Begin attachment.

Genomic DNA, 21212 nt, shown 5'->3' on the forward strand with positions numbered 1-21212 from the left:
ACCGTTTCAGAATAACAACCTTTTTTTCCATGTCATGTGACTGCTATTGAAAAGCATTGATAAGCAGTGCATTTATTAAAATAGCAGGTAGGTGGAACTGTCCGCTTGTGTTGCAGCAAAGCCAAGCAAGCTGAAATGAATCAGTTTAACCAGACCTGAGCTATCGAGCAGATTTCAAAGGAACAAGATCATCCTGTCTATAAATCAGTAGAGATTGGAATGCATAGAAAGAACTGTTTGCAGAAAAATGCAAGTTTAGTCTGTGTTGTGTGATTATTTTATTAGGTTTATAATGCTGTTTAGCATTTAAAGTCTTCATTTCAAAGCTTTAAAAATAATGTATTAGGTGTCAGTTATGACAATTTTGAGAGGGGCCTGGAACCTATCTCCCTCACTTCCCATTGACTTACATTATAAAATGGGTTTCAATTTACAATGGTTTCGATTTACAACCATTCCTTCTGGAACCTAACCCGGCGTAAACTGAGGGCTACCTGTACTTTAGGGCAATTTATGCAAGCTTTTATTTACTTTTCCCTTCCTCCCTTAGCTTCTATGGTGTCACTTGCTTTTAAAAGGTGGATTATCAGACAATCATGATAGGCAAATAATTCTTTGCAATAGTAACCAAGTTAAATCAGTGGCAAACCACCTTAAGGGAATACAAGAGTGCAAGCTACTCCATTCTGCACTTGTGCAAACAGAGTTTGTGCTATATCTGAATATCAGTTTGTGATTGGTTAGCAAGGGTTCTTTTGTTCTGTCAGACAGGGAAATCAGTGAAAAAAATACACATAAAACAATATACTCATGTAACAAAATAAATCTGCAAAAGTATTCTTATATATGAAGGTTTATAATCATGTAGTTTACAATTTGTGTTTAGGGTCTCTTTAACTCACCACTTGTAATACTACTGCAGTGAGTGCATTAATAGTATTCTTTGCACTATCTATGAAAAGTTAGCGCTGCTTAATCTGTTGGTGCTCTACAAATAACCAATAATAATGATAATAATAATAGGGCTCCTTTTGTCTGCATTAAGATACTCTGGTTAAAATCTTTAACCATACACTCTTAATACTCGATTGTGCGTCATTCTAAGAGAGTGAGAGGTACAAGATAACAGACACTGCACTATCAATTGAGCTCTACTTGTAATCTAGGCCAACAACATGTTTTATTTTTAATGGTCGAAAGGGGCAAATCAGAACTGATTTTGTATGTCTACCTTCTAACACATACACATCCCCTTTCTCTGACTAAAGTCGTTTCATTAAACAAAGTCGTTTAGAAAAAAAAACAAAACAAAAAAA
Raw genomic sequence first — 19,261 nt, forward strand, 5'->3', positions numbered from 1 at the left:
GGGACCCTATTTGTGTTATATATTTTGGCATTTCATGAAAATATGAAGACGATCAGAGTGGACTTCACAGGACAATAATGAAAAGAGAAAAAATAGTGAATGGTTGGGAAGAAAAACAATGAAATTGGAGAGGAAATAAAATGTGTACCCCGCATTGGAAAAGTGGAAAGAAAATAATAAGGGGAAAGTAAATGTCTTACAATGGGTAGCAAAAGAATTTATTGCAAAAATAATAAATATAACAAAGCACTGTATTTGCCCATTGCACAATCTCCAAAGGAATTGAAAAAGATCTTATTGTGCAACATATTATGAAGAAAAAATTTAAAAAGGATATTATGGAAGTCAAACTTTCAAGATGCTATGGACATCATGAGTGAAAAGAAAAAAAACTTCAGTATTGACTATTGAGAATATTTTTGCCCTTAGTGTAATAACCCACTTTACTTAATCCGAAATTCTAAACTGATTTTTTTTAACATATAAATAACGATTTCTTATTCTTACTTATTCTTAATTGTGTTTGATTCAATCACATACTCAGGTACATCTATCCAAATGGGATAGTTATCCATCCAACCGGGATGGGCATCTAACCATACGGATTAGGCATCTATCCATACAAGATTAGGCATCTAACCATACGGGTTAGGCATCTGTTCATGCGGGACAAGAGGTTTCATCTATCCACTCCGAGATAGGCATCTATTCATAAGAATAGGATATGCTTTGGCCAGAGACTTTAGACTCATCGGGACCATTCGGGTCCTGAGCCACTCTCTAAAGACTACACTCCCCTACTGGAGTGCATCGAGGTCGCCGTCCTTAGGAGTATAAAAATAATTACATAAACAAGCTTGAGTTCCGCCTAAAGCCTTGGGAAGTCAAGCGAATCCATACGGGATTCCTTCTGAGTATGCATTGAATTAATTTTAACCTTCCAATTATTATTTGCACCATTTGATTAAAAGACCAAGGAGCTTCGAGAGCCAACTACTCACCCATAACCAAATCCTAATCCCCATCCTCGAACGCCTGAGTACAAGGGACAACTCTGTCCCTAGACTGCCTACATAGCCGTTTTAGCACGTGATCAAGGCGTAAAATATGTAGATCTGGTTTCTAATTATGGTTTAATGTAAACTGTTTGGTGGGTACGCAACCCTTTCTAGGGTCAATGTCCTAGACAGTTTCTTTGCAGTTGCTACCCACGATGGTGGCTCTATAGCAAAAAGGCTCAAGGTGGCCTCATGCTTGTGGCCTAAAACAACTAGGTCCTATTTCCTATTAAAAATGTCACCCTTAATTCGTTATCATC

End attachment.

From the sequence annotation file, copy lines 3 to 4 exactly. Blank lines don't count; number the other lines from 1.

Raw genomic sequence first — 19,261 nt, forward strand, 5'->3', positions numbered from 1 at the left:
GGGACCCTATTTGTGTTATATATTTTGGCATTTCATGAAAATATGAAGACGATCAGAGTGGACTTCACAGGACAATAATGAAAAGAGAAAAAATAGTGAATGGTTGGGAAGAAAAACAATGAAATTGGAGAGGAAATAAAATGTGTACCCCGCATTGGAAAAGTGGAAAGAAAATAATAAGGGGAAAGTAAATGTCTTACAATGGGTAGCAAAAGAATTTATTGCAAAAATAATAAATATAACAAAGCACTGTATTTGCCCATTGCACAATCTCCAAAGGAATTGAAAAAGATCTTATTGTGCAACATATTATGAAGAAAAAATTTAAAAAGGATATTATGGAAGTCAAACTTTCAAGATGCTATGGACATCATGAGTGAAAAGAAAAAAAACTTCAGTATTGACTATTGAGAATATTTTTGCCCTTAGTGTAATAACCCACTTTACTTAATCCGAAATTCTAAACTGATTTTTTTTAACATATAAATAACGATTTCTTATTCTTACTTATTCTTAATTGTGTTTGATTCAATCACATACTCAGGTACATCTATCCAAATGGGATAGTTATCCATCCAACCGGGATGGGCATCTAACCATACGGATTAGGCATCTATCCATACAAGATTAGGCATCTAACCATACGGGTTAGGCATCTGTTCATGCGGGACAAGAGGTTTCATCTATCCACTCCGAGATAGGCATCTATTCATAAGAATAGGATATGCTTTGGCCAGAGACTTTAGACTCATCGGGACCATTCGGGTCCTGAGCCACTCTCTAAAGACTACACTCCCCTACTGGAGTGCATCGAGGTCGCCGTCCTTAGGAGTATAAAAATAATTACATAAACAAGCTTGAGTTCCGCCTAAAGCCTTGGGAAGTCAAGCGAATCCATACGGGATTCCTTCTGAGTATGCATTGAATTAATTTTAACCTTCCAATTATTATTTGCACCATTTGATTAAAAGACCAAGGAGCTTCGAGAGCCAACTACTCACCCATAACCAAATCCTAATCCCCATCCTCGAACGCCTGAGTACAAGGGACAACTCTGTCCCTAGACTGCCTACATAGCCGTTTTAGCACGTGATCAAGGCGTAAAATATGTAGATCTGGTTTCTAATTATGGTTTAATGTAAACTGTTTGGTGGGTACGCAACCCTTTCTAGGGTCAATGTCCTAGACAGTTTCTTTGCAGTTGCTACCCACGATGGTGGCTCTATAGCAAAAAGGCTCAAGGTGGCCTCATGCTTGTGGCCTAAAACAACTAGGTCCTATTTCCTATTAAAAATGTCACCCTTAATTCGTTATCATC